The Telegraph
Since 1st March, 1999
Email This Page
Americans on terror law recce

Ahmedabad, Jan. 24: American legal experts are in Gujarat to find fodder for their campaign against a draconian anti-terror law enacted in their country after 9/11.

A five-member team from the Bar Association of New York City that is spearheading a campaign against the USA Patriot Act arrived here on Saturday to study the 'misuse' of the now-repealed Prevention of Terrorism Act.

One of the people they met is 66-year-old Habib Karim. Picked up by the crime branch of Ahmedabad police in April 2003, he was 'held hostage' for seven days. He was given no reason for the detention and was allowed to go only after he signed on some blank papers.

Karim was not told either that his 28-year-old son, Kalim, had been picked up on the same day from his TV/radio repair shop in connection with the May 2002 tiffin bomb blast, which left 12 injured, and an ISI conspiracy case.

Although his son was taken into custody in Ahmedabad on April 3, 2003, the arrest was recorded on April 26 from Hyderabad, Karim told the team, which includes sitting federal district court judge Jed Rakoff and two non-resident Indians, Mamta Kaushal and Anil Kalhan.

Karim and Kalim were two of about 400 people rounded up in April-May 2003 and detained for periods ranging from three days to three weeks.

Gujarat police have booked 217 people under the anti-terror law ' 50 of them are from Hyderabad, arrested in connection with the tiffin bomb blast, Haren Pandya's murder and the Akshardham temple attack. All 94 Godhra train carnage accused have been booked under the anti-terror law.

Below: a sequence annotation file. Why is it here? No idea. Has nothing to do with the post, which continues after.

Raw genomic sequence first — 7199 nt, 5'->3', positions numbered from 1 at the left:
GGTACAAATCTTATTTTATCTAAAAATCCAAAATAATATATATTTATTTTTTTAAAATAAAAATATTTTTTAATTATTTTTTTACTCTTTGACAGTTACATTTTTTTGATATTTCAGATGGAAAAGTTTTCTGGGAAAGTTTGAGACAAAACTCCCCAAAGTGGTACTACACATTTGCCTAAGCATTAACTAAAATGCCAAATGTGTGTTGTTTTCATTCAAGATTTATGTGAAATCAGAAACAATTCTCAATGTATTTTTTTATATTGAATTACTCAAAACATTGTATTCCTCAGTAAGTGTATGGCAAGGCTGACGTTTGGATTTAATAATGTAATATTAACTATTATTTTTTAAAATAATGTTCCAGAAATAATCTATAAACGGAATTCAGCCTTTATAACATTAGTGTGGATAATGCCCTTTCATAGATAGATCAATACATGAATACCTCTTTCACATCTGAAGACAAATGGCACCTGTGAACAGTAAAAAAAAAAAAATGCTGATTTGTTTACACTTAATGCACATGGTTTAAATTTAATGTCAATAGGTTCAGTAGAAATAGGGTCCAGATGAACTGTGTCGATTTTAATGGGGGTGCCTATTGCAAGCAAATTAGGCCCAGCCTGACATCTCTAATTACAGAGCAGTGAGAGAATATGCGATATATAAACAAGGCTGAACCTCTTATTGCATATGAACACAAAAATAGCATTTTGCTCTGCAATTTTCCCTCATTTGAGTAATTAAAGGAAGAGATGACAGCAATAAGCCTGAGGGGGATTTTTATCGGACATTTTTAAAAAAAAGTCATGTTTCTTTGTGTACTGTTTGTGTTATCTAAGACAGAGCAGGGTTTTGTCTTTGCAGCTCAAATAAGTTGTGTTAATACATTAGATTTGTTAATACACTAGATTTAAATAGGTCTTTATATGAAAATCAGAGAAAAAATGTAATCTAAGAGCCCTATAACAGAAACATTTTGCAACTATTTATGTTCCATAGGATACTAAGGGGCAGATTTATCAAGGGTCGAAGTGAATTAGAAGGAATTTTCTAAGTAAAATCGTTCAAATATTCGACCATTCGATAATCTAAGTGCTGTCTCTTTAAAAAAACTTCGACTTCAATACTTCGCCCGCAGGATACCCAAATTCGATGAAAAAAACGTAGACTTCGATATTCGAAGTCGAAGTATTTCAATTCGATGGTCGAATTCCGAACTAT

The American team is touring the country to look at instances of human rights abuse under the anti-terror law that was repealed after the Manmohan Singh government came to power.

Yasmin Sheikh, 33, relived her trauma before the delegation. The resident of the city's Dariapur locality recalled that police picked up her brother-in-law Mohammed Yasin when her husband, Mohammed Hanif, a 34-year-old small-time businessman, was away at Himmatnagar in north Gujarat.

They were told that though Yasin was innocent, he would not be be released till Hanif, wanted in connection with the tiffin bomb blast case, was arrested.

After the arrest of her husband, who was the family's main earning member, Yasmin was shunned by relatives and did not have money to pay her children's school fees or even provide proper meals.

Jakia Johwer, a human rights activist, said the repeal of the terror law has not helped. She claimed that 34 families of those accused under the act have been completely ruined. 'We are where we were.'

Advocate Mukul Sinha, who has taken up the case of riot victims and has been campaigning against the terror act, said he is disappointed with the United Progressive Alliance government for its failure to repeal the act with retrospective effect.

Human rights activists want the Centre to drop Section 32 of the act under which confessions before police are treated as evidence. 'Neither the new Anti-Terrorist Act nor the country's Criminal Procedure Code treat the statements before the police as evidence,' Sinha pointed out.

Godhra probe

The Nanavati Commission, probing the Godhra train carnage and subsequent communal riots in Gujarat, has said the U.C. Banerjee committee's interim report terming the Godhra train blaze an accident was 'not the final word' and it could have been an 'act of terror'.

Email This Page